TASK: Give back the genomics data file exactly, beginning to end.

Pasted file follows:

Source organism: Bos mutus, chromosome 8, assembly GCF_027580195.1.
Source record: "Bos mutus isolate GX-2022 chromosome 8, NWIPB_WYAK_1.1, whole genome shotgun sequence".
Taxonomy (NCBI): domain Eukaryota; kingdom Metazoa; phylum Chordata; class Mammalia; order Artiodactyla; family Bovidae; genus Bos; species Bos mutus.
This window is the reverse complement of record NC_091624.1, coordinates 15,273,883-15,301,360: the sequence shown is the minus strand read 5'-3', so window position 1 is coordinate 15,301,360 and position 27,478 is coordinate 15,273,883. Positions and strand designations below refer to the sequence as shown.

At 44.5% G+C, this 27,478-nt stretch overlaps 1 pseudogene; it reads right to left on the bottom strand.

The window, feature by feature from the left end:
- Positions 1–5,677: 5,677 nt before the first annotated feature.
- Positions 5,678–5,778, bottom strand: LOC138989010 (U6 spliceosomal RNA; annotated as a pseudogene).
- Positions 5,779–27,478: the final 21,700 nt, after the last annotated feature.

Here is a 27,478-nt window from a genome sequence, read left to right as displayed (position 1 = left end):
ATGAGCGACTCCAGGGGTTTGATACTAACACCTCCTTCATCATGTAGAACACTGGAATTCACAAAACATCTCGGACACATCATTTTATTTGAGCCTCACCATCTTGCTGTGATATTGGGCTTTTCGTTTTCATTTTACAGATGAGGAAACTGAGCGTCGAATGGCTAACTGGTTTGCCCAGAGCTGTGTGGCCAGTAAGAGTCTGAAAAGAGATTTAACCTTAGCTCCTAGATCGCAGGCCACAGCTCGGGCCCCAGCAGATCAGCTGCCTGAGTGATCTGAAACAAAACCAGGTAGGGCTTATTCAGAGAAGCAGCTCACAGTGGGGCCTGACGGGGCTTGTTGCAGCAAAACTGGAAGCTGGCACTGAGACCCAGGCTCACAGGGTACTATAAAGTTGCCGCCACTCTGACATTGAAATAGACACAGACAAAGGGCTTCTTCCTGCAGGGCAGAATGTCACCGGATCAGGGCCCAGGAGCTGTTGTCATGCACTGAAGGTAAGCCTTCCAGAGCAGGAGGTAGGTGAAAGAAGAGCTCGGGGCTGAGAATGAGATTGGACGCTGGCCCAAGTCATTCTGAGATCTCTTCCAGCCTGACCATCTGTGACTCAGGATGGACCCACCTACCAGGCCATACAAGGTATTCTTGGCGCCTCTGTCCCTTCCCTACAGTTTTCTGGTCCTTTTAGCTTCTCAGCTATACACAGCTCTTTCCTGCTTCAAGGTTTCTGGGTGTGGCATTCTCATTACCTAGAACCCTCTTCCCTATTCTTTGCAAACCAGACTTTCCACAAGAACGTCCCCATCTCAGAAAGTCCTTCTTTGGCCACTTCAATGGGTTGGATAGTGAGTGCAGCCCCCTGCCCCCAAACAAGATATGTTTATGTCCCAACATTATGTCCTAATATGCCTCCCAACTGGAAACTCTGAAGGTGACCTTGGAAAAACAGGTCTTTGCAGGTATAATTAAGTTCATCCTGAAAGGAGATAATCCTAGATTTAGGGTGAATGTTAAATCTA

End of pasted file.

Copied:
Source organism: Bos mutus, chromosome 8, assembly GCF_027580195.1.
Source record: "Bos mutus isolate GX-2022 chromosome 8, NWIPB_WYAK_1.1, whole genome shotgun sequence".
Taxonomy (NCBI): domain Eukaryota; kingdom Metazoa; phylum Chordata; class Mammalia; order Artiodactyla; family Bovidae; genus Bos; species Bos mutus.
This window is the reverse complement of record NC_091624.1, coordinates 15,273,883-15,301,360: the sequence shown is the minus strand read 5'-3', so window position 1 is coordinate 15,301,360 and position 27,478 is coordinate 15,273,883. Positions and strand designations below refer to the sequence as shown.

At 44.5% G+C, this 27,478-nt stretch overlaps 1 pseudogene; it reads right to left on the bottom strand.

The window, feature by feature from the left end:
- Positions 1–5,677: 5,677 nt before the first annotated feature.
- Positions 5,678–5,778, bottom strand: LOC138989010 (U6 spliceosomal RNA; annotated as a pseudogene).
- Positions 5,779–27,478: the final 21,700 nt, after the last annotated feature.

Here is a 27,478-nt window from a genome sequence, read left to right as displayed (position 1 = left end):
ATGAGCGACTCCAGGGGTTTGATACTAACACCTCCTTCATCATGTAGAACACTGGAATTCACAAAACATCTCGGACACATCATTTTATTTGAGCCTCACCATCTTGCTGTGATATTGGGCTTTTCGTTTTCATTTTACAGATGAGGAAACTGAGCGTCGAATGGCTAACTGGTTTGCCCAGAGCTGTGTGGCCAGTAAGAGTCTGAAAAGAGATTTAACCTTAGCTCCTAGATCGCAGGCCACAGCTCGGGCCCCAGCAGATCAGCTGCCTGAGTGATCTGAAACAAAACCAGGTAGGGCTTATTCAGAGAAGCAGCTCACAGTGGGGCCTGACGGGGCTTGTTGCAGCAAAACTGGAAGCTGGCACTGAGACCCAGGCTCACAGGGTACTATAAAGTTGCCGCCACTCTGACATTGAAATAGACACAGACAAAGGGCTTCTTCCTGCAGGGCAGAATGTCACCGGATCAGGGCCCAGGAGCTGTTGTCATGCACTGAAGGTAAGCCTTCCAGAGCAGGAGGTAGGTGAAAGAAGAGCTCGGGGCTGAGAATGAGATTGGACGCTGGCCCAAGTCATTCTGAGATCTCTTCCAGCCTGACCATCTGTGACTCAGGATGGACCCACCTACCAGGCCATACAAGGTATTCTTGGCGCCTCTGTCCCTTCCCTACAGTTTTCTGGTCCTTTTAGCTTCTCAGCTATACACAGCTCTTTCCTGCTTCAAGGTTTCTGGGTGTGGCATTCTCATTACCTAGAACCCTCTTCCCTATTCTTTGCAAACCAGACTTTCCACAAGAACGTCCCCATCTCAGAAAGTCCTTCTTTGGCCACTTCAATGGGTTGGATAGTGAGTGCAGCCCCCTGCCCCCAAACAAGATATGTTTATGTCCCAACATTATGTCCTAATATGCCTCCCAACTGGAAACTCTGAAGGTGACCTTGGAAAAACAGGTCTTTGCAGGTATAATTAAGTTCATCCTGAAAGGAGATAATCCTAGATTTAGGGTGAATGTTAAATCTA